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Dry and Dehydrated Skin: Are they the same?

By: Clarisse VirginoDry and Dehydrated Skin: Are they the same?

There are different skin types—there’s oily, sensitive, combination, dry, and dehydrated. While some people think dry and dehydrated are the same, they’re actually not. These skin types are not synonymous with each other. Here, we debunk the idea that dry and dehydrated are the same.

Our skin type highly depends on two things: genes and location. You can thank your parents for your dry skin because it is something that you may have inherited from either or both your folks. People with dry skin not only experience this on their face but sometimes also on their scalp and hands. The American Skin Association mentions that dry skin may be correlated with other skin diseases or associated with pathological conditions such as diabetes, hypothyroidism, and hyperthyroidism. Dehydrated skin though may be experienced by anyone. Some people even have a combination of dehydrated and oily skin. This skin type may be related to the food you eat and even incorrect product use, sometimes manifesting as zits and occasional hyperpigmentation.

In the Philippines, we experience summer almost all year round, thanks to global warming. Consequently, this makes many of us sweat profusely, not to mention our faces glimmer from oiliness. However, for some, this heat turns skin dry to the point of dehydration. According to the International Dermal Institute, “Prolonged exposure to the sun causes water to evaporate from the skin, which is why sunburned skin requires more moisture than unexposed areas. Cold winds, air conditioning units, forced air heating, and low temperatures can also dry out skin and contribute to premature aging.”

Thus, dry skin is something you can have ever since you were born while dehydrated skin is a condition which you can acquire as you grow older.

According to a study conducted by a group of doctors in the US: “Chronologically aged skin appears dry, thin, and flattened with loss of elasticity and architectural regularity. Although the skin contains a high percentage of water, which is essential for normal functioning, the moisture content of the skin decreases with increasing age. Dehydration of the skin can lead to the development of scaly, taut skin, superficial lines, premature aging, and wrinkles.”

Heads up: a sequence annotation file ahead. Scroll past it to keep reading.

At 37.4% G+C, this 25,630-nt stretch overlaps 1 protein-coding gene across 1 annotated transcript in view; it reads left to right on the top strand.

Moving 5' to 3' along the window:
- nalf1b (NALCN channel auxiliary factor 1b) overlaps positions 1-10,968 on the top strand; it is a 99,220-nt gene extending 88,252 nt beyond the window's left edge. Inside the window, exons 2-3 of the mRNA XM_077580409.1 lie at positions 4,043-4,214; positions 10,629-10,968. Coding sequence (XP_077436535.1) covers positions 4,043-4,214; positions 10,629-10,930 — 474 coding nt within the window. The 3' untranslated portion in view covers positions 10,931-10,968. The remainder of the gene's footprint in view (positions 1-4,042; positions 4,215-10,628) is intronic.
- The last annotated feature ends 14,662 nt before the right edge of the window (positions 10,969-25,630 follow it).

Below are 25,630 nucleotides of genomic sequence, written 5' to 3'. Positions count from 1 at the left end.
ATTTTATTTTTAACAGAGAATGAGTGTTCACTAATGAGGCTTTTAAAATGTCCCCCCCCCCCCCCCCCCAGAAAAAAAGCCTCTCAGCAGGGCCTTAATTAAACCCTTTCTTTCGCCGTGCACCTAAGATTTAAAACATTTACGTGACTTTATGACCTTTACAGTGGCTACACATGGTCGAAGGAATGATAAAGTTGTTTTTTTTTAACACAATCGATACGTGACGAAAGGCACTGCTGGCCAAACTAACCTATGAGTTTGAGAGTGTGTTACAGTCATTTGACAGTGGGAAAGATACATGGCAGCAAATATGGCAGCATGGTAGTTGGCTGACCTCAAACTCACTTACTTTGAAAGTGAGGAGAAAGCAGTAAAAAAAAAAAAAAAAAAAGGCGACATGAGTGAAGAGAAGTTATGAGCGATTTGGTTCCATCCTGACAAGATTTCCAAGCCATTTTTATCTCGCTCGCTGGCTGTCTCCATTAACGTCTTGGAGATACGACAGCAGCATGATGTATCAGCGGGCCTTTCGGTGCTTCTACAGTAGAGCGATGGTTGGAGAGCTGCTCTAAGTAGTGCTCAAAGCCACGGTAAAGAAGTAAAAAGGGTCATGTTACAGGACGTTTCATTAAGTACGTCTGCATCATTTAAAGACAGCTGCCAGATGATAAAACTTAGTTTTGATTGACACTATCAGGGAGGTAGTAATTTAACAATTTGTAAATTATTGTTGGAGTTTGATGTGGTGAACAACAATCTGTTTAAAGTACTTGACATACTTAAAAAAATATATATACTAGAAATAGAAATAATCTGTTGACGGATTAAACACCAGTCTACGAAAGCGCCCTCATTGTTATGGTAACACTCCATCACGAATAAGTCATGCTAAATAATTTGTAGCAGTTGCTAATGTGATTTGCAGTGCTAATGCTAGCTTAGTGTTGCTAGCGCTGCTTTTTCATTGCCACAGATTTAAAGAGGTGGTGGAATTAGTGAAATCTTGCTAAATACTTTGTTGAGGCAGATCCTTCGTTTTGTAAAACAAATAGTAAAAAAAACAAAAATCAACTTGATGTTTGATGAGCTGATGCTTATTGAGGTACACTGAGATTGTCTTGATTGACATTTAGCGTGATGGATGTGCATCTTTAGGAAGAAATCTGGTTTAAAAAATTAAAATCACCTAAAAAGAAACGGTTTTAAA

On the other hand, dry skin, no matter how much you think you lack water, actually lacks oil. While many women (and even men) problematize about oily skin, believe it or not, our face still needs oil. The hair follicles on our face are attached to the sebaceous glands which produce sebum, the instant highlighter we get on our faces. Most women would want to eradicate this oil but this substance helps protect, lubricate, and nourish the skin, preventing it from drying out. Truth be told, the sebum our face produces is the real secret to staying young as it prevents premature aging.

Treatments for these skin types also differ. Naturally, dry skin would require moisturizing with natural oils and to eliminate harsh cleansers, which cause the underproduction of sebum.

Dehydrated skin, on the other hand, would require a person to drink more water and avoid caffeine and alcohol. These two drinks speed up the dullness of the skin, as well as smoking habitually. Hyaluronic acid will also help in keeping the dehydration at bay since its main goal is to replenish moisture, which is crucial to having younger-looking, supple skin.

Some people prefer to stay indoors with the air conditioning unit’s temperature down to ice-cold levels, thinking that this will help their skin stay healthy. However, this is a misconception. Air conditioning can affect the skin’s hydration. This can contribute both to the skin’s dehydration and dryness.

It is a must to know that the skin is the last organ to receive the nutrients we consume. This means that the skin is the last receiver of the water one drinks daily. In effect, our skin doesn’t really get that much water, which is why we need topical products to compensate our skin more.

Taking vitamin C can also be helpful to our skin as it is crucial in collagen formation. Collagen is the most abundant protein in our body which helps in repairing damaged or dehydrated skin. Collagen is important to skin vitality.

While some people prefer that their skin is not oily and rather try to cover up the dullness with make-up, in the long run, this is not ideal. It may seem nice to not control oiliness on a daily basis, but this will greatly affect you 20 years from now. For one to have a healthy-looking skin, skincare must be targeted first. It’s important to take care of your skin because it’s the largest organ of your body and it protects everything else that’s inside. Aesthetics may not be one’s primary concern but keeping yourself healthy, inside and outside, is still the way to go.

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